3 Crucial Leadership Lessons in the Age of “Fake News”

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We are all familiar with the term “fake news.” We know it started at a specific time in 2016 during the US presidential election season and became a sort of official term on January 11, 2017, when Donald Trump, who had already been elected, denied Jim Costa, a reporter for CNN “, The answer to a question and amended,” You are fake news”.

The term may be recent, but the meaning of its definition is not. Fake news is a timeless attempt to defeat an opponent by slandering him with lies. This is done from the careful distribution of false information, unfounded rumors, and unconfirmed rumors in order to undermine the reputation and credibility of the opponent.

This strategy has been used throughout human history by a considerable number of people in positions of power or in the process of reaching it, whether in politics, wars or the corporate world.

However, due to modern technology (the internet, social media, computers and smartphones), fake news has become part of our lives. And with the experience of social, cognitive, and behavioral psychologists, fake news are made to be seen, heard and felt in the most realistic way possible within the limits of the lie itself.

As a result, tens of millions of users have proved incapable of distinguishing “fake news” from real facts. This is not only in politics, but also in health, finance, religion, and business.

Needless to say, this is a legitimate emergency. The courses of democracy, society, and economy can not be allowed to be guided by lies. So how do the leaders of the corporate world deal with an environment where fake news is allowed to thrive?

1. Leaders should promote a culture of truthfulness, responsibility, and wisdom.

In states more committed and of greater weakness (depression, anxiety, anger, shame, etc.), anyone can be seduced by the obscure urge to spread and believe rumors as a way to free their emotions, achieve some kind of unsuccessful claim or Distract people’s attention. In the workplace, these practices pollute the climate, damage relationships, and undermine performance.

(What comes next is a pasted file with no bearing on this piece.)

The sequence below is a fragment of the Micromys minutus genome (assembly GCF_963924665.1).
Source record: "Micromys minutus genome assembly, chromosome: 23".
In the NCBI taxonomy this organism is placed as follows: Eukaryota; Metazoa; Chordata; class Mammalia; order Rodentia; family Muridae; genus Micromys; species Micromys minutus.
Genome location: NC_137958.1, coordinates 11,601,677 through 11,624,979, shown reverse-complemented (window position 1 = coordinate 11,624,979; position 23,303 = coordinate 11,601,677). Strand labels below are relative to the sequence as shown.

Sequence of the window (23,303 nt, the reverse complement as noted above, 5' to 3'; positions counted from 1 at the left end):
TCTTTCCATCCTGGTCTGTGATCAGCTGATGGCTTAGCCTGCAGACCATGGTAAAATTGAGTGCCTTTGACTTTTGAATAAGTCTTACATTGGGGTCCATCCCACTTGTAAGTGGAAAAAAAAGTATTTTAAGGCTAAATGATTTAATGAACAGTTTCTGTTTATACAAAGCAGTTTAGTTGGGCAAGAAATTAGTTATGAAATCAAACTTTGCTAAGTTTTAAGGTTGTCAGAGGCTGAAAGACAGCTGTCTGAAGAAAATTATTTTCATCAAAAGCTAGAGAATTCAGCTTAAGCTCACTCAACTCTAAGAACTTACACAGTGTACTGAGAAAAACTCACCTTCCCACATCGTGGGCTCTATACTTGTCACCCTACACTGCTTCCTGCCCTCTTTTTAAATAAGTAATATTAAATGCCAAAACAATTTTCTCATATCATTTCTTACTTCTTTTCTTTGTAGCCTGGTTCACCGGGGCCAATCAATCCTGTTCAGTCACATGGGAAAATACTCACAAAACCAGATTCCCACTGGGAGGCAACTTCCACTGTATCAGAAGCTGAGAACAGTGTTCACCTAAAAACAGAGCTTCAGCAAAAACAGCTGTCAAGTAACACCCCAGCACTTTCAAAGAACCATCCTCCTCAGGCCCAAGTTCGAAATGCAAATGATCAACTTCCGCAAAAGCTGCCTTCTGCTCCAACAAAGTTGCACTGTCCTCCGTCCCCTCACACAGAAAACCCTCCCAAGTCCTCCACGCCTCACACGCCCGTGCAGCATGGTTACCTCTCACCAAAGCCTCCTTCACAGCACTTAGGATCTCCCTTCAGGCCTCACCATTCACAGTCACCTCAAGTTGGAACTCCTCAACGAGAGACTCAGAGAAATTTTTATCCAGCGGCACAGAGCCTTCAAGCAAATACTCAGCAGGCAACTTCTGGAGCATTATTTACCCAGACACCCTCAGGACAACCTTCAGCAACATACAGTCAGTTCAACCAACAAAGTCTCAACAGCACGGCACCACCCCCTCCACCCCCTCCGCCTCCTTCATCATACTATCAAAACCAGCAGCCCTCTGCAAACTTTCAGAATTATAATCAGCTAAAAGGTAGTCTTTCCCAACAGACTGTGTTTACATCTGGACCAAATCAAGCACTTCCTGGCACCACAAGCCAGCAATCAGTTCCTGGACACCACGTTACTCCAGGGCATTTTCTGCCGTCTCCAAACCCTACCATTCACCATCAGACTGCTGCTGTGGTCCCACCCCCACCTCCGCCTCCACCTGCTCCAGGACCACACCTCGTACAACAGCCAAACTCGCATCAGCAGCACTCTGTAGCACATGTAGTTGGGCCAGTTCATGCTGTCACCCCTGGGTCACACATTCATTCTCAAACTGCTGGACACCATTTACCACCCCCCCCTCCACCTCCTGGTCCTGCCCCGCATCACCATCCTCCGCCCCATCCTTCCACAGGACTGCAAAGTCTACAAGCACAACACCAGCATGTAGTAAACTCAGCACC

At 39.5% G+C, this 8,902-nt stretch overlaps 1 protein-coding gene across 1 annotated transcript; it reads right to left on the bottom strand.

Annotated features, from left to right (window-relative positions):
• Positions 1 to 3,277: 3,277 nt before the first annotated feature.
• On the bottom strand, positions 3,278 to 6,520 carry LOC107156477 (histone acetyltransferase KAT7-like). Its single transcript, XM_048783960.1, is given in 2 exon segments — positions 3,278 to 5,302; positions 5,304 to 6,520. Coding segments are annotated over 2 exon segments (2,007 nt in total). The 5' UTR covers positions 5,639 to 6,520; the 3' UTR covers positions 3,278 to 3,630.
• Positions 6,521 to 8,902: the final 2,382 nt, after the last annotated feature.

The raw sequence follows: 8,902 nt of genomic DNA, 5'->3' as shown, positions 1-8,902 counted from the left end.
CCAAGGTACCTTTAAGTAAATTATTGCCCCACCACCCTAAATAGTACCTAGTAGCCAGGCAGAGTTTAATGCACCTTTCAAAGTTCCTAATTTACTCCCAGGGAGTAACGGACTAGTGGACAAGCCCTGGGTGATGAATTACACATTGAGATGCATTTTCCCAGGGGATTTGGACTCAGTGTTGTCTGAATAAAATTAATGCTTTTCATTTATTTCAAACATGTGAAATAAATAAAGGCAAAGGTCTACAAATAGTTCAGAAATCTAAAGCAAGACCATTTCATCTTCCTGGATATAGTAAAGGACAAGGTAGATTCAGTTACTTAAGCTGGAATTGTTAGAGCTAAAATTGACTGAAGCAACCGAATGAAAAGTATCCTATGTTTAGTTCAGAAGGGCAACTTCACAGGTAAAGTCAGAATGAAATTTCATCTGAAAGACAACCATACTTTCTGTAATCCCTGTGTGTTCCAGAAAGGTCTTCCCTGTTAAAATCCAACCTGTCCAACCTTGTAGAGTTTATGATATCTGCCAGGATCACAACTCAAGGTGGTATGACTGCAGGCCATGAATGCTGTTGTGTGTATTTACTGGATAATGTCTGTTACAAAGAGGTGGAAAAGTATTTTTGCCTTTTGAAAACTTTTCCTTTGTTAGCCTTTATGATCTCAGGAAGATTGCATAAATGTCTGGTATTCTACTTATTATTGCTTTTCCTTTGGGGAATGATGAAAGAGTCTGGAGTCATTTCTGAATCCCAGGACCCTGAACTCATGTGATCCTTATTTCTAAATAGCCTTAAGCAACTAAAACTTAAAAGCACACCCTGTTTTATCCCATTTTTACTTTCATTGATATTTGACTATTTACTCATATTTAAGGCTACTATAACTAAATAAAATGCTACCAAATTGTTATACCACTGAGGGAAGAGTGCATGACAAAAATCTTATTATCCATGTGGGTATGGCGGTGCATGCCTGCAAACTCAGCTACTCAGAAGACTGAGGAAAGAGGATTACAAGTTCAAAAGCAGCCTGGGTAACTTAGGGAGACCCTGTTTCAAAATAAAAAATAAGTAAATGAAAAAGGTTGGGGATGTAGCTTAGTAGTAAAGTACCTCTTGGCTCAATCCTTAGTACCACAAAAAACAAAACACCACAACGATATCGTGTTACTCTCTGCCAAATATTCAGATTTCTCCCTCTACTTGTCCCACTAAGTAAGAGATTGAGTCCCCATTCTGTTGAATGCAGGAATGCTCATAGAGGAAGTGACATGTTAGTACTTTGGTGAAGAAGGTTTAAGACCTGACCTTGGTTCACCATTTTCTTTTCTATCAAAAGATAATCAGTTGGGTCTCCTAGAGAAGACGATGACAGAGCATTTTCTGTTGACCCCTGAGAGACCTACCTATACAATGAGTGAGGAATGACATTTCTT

This makes a culture-based incentive based on truthfulness, responsibility, and judgment crucial to business leaders. In this culture, people are grateful for honesty, transparency, hard work, teamwork and the kind of relationship that results from these actions. In addition, the inherent wisdom is developed to fight the temptation to lie to ourselves and others whenever we face challenging circumstances and goals.

In such an environment, professionals are also more likely to develop essential managerial skills, such as checking the fact, obtaining evidence, arguing in a logical and common sense, everything related to high performance, brand value and consumer loyalty.

2. Leaders should ensure that their team develops critical thinking as a core competency

Since humans believe in something, tilting in another direction is extremely difficult. We can blame human cognitive simplicity, which finds it easier to believe in something than to be skeptical of it. Or we can blame our discomfort with cognitive dissonance, which makes it painful for us to keep two conflicting thoughts at the same time.

It is also possible to blame the intense human habit of taking their point of view, seeking ways to reassert their beliefs when they are questioned even without evidence.

In order to increase human understanding on any subject, solve complex problems, and achieve challenging goals, it is necessary to have
the ability to transcend the aforementioned trends.

You have to learn to question yourself, your beliefs, your habits and your reality. This means developing the ability to double-check information, search for evidence, set personal biases aside, and put all of your findings to the test, based on logic and common sense.

To do this, leaders need to make sure that their teams are developing critical thinking skills such as:

– Understand the connections between ideas based on facts and logic;
– Identify errors and inconsistencies in reasoning;
– Address issues consistently and systematically;
– Reflect on the justifications of their assumptions, beliefs, and values;
– Design, articulate and evaluate arguments based on all the mentioned items.

This is the only way for companies to remain focused and efficient in a world bombarded with lies and so-called “alternative facts.”